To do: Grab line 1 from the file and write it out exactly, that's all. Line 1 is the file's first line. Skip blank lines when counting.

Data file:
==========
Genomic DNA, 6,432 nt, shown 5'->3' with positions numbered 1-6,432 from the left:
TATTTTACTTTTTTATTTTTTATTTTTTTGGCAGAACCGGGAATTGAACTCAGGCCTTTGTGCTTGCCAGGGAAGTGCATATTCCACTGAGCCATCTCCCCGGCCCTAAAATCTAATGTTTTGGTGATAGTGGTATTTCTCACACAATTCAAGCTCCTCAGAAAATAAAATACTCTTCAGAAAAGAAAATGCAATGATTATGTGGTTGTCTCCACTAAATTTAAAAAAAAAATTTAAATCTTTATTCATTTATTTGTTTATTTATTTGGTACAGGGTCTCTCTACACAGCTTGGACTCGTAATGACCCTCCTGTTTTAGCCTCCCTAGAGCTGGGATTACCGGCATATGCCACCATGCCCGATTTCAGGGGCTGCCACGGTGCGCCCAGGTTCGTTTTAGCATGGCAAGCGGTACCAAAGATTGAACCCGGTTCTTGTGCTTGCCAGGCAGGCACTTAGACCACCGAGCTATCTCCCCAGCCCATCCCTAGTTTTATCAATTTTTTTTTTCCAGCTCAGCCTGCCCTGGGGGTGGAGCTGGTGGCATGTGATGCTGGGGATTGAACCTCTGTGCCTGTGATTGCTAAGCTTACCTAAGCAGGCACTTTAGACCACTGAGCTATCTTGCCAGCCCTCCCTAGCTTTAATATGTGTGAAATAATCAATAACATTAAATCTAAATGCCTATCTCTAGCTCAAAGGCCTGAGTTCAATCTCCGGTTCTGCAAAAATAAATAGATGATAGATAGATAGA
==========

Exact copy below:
Genomic DNA, 6,432 nt, shown 5'->3' with positions numbered 1-6,432 from the left: